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How to Find the Best Employees

A lot of qualified candidates are looking for jobs these days. Here's how to quickly weed out those who don't--and won't--fit what you need.
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High unemployment has saturated the job market with applicants so it's harder than ever for employers to weed out top candidates.

Recently my company was looking for an office manager, and in just two days our job posting received more than 200 applications. Filtering out unqualified candidates became a huge task. But I've learend along the way that long before you can locate the best employee for an open position, you've got to identify what exactly it is that would make someone a top contender, and then craft a job description that will attract people like that. Let's start with identifying four qualities you should be looking for in all potential candidates:

Passion

An employee isn't going to help your company in any way if he isn't passionate about your goals and mission. Passion can be hard to identify, so it's best to seek out candidates who clearly exhibit an eagerness for your company or industry from the get-go.

Commitment

Does the candidate exhibit clear dedication to your company? Or does he seem eager to learn about your industry? If, instead, he just seems to be looking for any old job, eliminate him from the running right then.

Problem-Solving Skills

Your business faces new problems every day, so it's important to find employees who are able to think critically to address them. Does your candidate seem capable of analyzing problems and coming up with answers? If so, that's a very good sign.

Relevant Experience

Has the candidate completed work in a related field or at a similar company? Does her past work require skills they could easily transfer to the position open at your firm? Experience ties closely the other qualities discussed above; don't overlook it.

Now that you know what to look for in a candidate, how do you write a job description to draw in that perfect employee? Don't skimp on this. Many businesses don't realize that finding a great employee starts with writing a thorough ad. Think of your job postings as a type of matchmaking service--you need to find someone who really wants to work for you, but can also fulfill your needs. When writing a job description, keep these sections in mind:

A Company Description

Even if job candidates research your company before applying to work with you, I advise describing your company to them yourself, to ensure the right message comes across.  Fully describe your company, including information about the work environment and your overall mission, values, and goals. This way, a candidate can determine how passionate he is about what you describe, and you can relay that the job isn't all about the tasks at hand. After all, you don't want someone who can just complete tasks, but rather someone who's passionate about what he does.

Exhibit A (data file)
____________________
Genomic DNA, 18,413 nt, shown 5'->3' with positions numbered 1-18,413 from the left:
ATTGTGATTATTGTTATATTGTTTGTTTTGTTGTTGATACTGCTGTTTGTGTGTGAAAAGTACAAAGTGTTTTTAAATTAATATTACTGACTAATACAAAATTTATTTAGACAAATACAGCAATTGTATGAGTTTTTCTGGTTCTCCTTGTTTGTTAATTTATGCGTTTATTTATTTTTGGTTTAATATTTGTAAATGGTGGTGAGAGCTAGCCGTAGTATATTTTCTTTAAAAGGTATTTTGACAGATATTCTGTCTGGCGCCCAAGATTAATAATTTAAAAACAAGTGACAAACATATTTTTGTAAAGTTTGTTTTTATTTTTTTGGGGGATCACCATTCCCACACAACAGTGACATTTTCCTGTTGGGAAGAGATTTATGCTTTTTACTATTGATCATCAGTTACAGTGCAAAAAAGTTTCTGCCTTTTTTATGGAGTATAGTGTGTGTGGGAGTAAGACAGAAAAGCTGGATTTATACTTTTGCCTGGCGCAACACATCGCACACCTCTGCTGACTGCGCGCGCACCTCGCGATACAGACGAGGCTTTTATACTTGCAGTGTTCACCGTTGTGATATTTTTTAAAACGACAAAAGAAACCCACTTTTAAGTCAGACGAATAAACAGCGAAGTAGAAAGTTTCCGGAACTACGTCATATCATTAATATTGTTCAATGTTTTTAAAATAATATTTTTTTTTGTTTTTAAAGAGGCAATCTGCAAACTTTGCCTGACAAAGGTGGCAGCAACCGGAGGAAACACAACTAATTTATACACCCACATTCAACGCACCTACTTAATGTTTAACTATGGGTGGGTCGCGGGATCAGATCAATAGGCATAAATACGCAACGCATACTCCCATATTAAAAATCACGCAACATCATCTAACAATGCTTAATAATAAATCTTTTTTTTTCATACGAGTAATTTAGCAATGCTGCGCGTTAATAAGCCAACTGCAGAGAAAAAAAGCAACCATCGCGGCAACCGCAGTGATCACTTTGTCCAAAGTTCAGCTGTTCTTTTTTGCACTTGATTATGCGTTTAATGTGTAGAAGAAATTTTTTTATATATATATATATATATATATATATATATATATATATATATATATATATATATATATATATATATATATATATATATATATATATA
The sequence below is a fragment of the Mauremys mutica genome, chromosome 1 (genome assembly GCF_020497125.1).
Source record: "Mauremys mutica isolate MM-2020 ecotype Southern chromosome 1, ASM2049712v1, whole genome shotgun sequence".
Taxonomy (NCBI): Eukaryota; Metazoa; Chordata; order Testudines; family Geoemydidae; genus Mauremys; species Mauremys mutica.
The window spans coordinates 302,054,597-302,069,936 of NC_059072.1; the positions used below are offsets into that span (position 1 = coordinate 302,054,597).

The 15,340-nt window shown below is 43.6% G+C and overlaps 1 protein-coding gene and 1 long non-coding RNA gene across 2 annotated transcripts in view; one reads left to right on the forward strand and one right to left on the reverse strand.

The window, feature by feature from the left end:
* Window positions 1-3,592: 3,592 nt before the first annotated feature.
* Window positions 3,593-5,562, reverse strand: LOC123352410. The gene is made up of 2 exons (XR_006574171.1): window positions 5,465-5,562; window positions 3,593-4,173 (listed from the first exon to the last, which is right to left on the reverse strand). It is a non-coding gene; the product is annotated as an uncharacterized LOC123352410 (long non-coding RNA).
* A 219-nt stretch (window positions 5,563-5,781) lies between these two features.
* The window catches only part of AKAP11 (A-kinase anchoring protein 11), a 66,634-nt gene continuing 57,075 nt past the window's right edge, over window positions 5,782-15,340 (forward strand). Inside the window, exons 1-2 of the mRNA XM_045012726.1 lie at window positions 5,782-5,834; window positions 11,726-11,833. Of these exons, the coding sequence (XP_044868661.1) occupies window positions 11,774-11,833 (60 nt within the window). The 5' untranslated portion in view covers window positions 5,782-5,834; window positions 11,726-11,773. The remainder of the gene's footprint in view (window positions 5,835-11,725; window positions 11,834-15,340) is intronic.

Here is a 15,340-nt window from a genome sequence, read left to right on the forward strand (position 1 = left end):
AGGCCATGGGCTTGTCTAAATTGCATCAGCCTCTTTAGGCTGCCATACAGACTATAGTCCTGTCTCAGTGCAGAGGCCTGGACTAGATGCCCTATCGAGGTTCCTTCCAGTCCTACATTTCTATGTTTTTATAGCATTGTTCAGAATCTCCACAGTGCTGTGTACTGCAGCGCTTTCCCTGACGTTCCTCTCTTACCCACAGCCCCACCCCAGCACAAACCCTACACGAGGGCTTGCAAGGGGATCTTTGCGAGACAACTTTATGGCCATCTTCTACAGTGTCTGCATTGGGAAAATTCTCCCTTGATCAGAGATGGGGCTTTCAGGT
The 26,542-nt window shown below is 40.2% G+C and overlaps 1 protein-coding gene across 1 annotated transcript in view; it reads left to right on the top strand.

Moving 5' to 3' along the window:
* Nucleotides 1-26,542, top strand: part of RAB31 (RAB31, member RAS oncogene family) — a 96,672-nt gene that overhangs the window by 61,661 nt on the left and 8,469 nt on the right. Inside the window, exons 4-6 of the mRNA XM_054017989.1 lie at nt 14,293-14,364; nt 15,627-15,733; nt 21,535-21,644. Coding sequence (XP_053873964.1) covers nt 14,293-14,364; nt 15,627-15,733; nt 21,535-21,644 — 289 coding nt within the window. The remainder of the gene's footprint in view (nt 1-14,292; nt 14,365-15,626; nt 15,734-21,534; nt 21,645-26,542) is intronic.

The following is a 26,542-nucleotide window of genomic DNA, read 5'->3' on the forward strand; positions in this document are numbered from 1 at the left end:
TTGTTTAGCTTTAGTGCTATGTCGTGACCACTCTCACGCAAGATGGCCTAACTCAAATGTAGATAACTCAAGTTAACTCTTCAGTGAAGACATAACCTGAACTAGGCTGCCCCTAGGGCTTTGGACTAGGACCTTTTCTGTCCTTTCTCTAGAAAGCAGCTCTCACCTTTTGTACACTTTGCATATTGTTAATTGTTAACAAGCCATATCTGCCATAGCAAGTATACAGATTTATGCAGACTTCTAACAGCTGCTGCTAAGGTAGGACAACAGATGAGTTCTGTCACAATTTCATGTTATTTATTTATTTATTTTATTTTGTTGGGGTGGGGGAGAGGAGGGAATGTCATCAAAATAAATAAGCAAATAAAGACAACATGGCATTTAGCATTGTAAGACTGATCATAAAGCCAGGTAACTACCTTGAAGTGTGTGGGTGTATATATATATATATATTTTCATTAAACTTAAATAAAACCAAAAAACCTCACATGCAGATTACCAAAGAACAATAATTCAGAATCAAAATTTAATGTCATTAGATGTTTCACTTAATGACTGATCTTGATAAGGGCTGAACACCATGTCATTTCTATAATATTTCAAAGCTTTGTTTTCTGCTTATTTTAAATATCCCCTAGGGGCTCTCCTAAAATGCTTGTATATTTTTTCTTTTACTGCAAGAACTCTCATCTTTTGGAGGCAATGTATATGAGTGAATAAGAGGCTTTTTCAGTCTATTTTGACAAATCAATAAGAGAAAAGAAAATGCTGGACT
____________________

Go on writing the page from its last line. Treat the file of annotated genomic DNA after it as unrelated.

A Team Description

A candidate needs to know every detail about the type of people you hire--and the culture you've created--so she can determine if she would be a strong fit. This type of information also gives a candidate a starting point to specifically explain why she would fit in at your company. Not only is it useful to know her answer, but also the candidate's ability to pick up this cue says a lot about her problem-solving acumen.

An Outline of the Role & Person You're Looking for

Offer up a quick overview of the position and be as specific as you can about the qualities you're looking for. Do you want someone who's smart, responsible, dedicated, experienced, or computer-savvy? How would you describe the person you need? Then, include the common requirements, like a college degree or knowledge of specific software programs. 

Application Instructions

Don't just ask each candidate to attach a resume--while important, resumes are only good for finding out about job experiences, and rarely tell a thorough story. Give a specific instruction in your job description to see if your candidates are paying attention. For instance, instruct them to include a particular subject line in an email or tell them to include salary requirements. This will help you quickly filter out people who aren't detail-oriented, as well as people who don't particularly care about your position and are just applying to 30 jobs as quickly as possible. 
There may be a lot of qualified candidates looking for jobs these days, but not everyone is right for your company. Make your job easier by taking these steps to filter out those who don't--and won't--fit.




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